PLA (Polylactic acid)
PLA is a bio-based and biodegradable polymer. As per the standards, it is called as compostable polymer. It looks similar to conventional polymers. The mechanical strength and other properties are comparable with the PP, PE, PET, PS, etc.
PLA is the most viable commercial biopolymer so far in terms of practical applications and large scale commercial production.
Insoluble in water; moisture and grease resistant.
The melting point is around 180°C and the glass transition is around 65°C.
The chemical formula is (C3H4O2)n
It is thermoplastic polyester and semi-crystalline with 37% of crystallinity.
It is manufactured from renewable resources like corn, sugarcane, tapioca, sugar beets, wheat, etc; agriculture and food waste can also be used. In short, it requires plant sugar from any of these feedstocks.
The plant sugar is converted into Lactic acid by fermentation. This lactic acid needs to be purified in several steps. The pure lactic acid is converted into crude lactide by pre-polymerization and depolymerization sequentially. The crude lactide needs to be purified by crystallization and distillation. The purified lactide is the monomer and it is polymerized into polylactic acid (PLA) by ring-opening polymerization.
Currently, two commercial plants are manufacturing PLA. The first and biggest player is Natureworks in Nebraska, the USA started in 2011. The second one is Total-Corbion in Rayong, Thailand started in 2019.
Natureworks uses Corn as raw material, whereas Total-Corbion uses Sugarcane to manufacture PLA.
Currently, technologies are available from European companies to establish manufacturing facilities anywhere in the world. As it is patented intellectual properties, the cost of the technology is high.
There are various standards to certify the product as a compostable.
PLA complies with all these standards to be called compostable.
PLA gets converted into CO2, water and compost by degradation. It is the same CO2 and water, which was consumed during the plant growth (for e.g. corn plant consumes CO2 and water and gets converted into corn; the corn used to manufacture PLA and degradation of PLA leaves CO2 and water).
Hence, it creates a circular economy without leaving any adverse footprint on the Earth, unlike petrochemical-based polymer.
The degradation rate and environmental condition to biodegrade for PLA is comparable with wood degradation.
Source of image: Total-Corbion
It can be used in almost all the single-use plastic applications like blown film, extrusion, thermoforming, injection molding products, etc.
It has secured an important place in 3D printing.
Textiles & Technical textiles products like non-woven products, garments & apparel, fibers, medical plastic and medical textiles.
It has started being used in automobile parts and other technical & engineering applications.
Various grades of PLA are developed to use in different applications.
In today’s market:
Mcdonald is using coffee cup lid and other products made from PLA.
Toy companies like Lego, Mattel, Hema, Lol, Mcdonald toys, etc. have started manufacturing toys from bioplastics, where PLA is one of the major components with bio-additives. Moreover, many companies have launched compostable clothes for children.
There are dangerous chemicals available in petrochemical-based plastics such as bisphenol A (BPA), phthalates and heavy metals such as lead and cadmium. These chemicals have an adverse effect on human health, especially for children. It affects the hormonal system and called endocrine disruptors. US and EU have already banned these chemicals’ use in toys.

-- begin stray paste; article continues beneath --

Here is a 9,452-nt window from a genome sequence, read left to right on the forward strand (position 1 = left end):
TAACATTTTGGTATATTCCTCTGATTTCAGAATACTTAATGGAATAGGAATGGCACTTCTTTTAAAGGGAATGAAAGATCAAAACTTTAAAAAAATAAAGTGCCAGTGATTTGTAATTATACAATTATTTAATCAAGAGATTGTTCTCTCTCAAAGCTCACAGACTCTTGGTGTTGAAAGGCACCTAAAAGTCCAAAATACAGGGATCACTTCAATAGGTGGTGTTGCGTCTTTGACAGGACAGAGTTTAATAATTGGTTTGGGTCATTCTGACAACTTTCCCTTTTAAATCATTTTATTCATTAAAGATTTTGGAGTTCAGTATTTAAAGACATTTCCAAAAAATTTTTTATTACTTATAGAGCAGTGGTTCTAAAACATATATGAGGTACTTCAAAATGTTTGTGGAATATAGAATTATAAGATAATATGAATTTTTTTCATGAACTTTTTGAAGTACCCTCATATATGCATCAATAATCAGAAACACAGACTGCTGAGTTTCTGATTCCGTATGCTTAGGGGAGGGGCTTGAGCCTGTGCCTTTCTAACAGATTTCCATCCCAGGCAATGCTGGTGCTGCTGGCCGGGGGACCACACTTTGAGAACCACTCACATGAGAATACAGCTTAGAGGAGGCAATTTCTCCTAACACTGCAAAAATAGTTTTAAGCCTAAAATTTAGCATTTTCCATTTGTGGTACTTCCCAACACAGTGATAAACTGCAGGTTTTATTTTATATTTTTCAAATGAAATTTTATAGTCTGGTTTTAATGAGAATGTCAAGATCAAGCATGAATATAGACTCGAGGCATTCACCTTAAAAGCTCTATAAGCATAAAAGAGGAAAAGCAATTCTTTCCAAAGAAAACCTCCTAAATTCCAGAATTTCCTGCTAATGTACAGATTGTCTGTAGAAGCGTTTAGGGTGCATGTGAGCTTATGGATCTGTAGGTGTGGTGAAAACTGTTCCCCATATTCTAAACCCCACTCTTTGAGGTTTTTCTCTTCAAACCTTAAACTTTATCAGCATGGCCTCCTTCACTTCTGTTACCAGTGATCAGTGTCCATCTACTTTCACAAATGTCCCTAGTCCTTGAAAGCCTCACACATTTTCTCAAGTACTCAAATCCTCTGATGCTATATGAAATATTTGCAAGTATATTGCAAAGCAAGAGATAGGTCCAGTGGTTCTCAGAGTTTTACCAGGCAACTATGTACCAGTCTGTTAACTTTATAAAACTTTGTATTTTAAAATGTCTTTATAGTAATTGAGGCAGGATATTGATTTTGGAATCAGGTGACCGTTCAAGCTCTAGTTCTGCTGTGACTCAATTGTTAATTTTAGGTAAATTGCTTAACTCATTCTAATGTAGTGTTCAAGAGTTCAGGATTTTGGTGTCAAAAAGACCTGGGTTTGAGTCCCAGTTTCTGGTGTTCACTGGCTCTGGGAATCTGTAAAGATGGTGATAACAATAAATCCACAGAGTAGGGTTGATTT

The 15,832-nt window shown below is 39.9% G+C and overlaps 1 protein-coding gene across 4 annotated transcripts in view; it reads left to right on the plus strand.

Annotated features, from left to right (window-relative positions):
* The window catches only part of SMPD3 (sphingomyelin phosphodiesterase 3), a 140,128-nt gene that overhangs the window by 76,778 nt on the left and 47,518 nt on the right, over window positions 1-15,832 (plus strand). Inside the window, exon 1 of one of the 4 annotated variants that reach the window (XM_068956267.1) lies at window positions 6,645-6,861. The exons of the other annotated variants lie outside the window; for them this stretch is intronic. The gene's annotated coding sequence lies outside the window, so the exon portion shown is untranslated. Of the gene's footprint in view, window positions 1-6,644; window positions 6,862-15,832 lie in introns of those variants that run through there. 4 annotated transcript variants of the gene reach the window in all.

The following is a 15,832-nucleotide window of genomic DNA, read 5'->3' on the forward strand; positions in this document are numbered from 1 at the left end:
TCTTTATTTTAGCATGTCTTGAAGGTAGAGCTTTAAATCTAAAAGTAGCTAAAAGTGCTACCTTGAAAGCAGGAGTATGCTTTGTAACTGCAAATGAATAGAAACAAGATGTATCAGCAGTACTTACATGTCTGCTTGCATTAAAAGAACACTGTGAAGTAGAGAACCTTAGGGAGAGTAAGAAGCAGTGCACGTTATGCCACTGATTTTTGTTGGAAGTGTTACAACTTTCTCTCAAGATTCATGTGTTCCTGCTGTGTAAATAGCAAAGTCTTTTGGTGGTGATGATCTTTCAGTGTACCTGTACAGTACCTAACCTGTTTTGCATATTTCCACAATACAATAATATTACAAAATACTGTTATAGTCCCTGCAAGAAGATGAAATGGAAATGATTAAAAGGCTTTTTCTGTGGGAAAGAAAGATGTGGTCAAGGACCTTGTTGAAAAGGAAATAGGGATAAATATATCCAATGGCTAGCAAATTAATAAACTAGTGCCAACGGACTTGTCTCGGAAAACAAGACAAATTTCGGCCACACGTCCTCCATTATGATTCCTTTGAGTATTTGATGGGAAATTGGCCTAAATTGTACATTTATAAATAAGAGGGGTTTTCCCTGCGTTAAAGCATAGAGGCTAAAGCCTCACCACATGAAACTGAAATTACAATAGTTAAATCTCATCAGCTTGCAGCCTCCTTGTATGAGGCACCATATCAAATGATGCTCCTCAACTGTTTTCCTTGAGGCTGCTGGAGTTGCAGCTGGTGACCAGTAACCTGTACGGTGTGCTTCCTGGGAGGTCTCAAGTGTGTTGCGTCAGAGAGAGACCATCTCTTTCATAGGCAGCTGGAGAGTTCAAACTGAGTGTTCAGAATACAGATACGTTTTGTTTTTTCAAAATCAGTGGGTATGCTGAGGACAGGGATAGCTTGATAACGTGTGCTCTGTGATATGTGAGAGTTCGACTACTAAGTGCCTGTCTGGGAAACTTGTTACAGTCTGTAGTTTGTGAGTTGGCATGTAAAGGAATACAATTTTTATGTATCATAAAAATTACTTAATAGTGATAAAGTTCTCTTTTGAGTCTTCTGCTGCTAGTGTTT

A large number of companies are producing food packaging and foodservice ware products from PLA all over the world. For example, there are more than 30 companies manufacturing PLA products in India only.
US and EU have started using compostable non-woven fabric to manufacture different medical and hygiene products, where PLA contributes a major part.
Almost all of the airlines have replaced plastics with bioplastics, where a major contribution is from PLA. Most of the airports too.
All the tea bags and coffee capsules are almost replaced by compostable plastic.
Scenario in India
As per an estimate from exhibitors & speakers of Bioplastex 2019 (Bangalore),
India imports more than 30,000 Tonnes of PLA per year and bioplastic consumption in India is growing rapidly at a CAGR of over 23%.
As it is imported from US and EU companies, the price of the material is high, though the market is expanding rapidly. If it would be started being manufactured in India, the price can come down by almost 25-30%. Actually, India needs this kind of solution to get rid of the single-use plastic pollution problem and this could be one of the significant solutions.
The main drivers of the bioplastic industry in India are government rules & regulations, public awareness, Technology development and cost reduction. Out of these, it is largely dependent on central as well as state government’s policy on single-use plastic.
If the Indian government acts like Thailand one, India carries the potential to emerge as a global leader for bioplastics raw material and finished products. This will not only benefit the environment, ecology and plastic processing industry but also benefit the farmers by selling their agricultural products at a competitive price to bio-based industries.
This motivation will escalate nationwide farming and help to boost the economy significantly. Indian agriculture sector provides employment to 50% of the total workforce and contributes 18% of India’s GDP. As rightly said, if the farmers are economically strong, the whole country’s economy will be stronger. In addition, India has much larger agricultural land then it’s current production, contract farming could be a noteworthy option.
To conclude, bio-economy and bio-based industries have the capability to contribute towards a sustainable future exceptionally and revitalize the economy.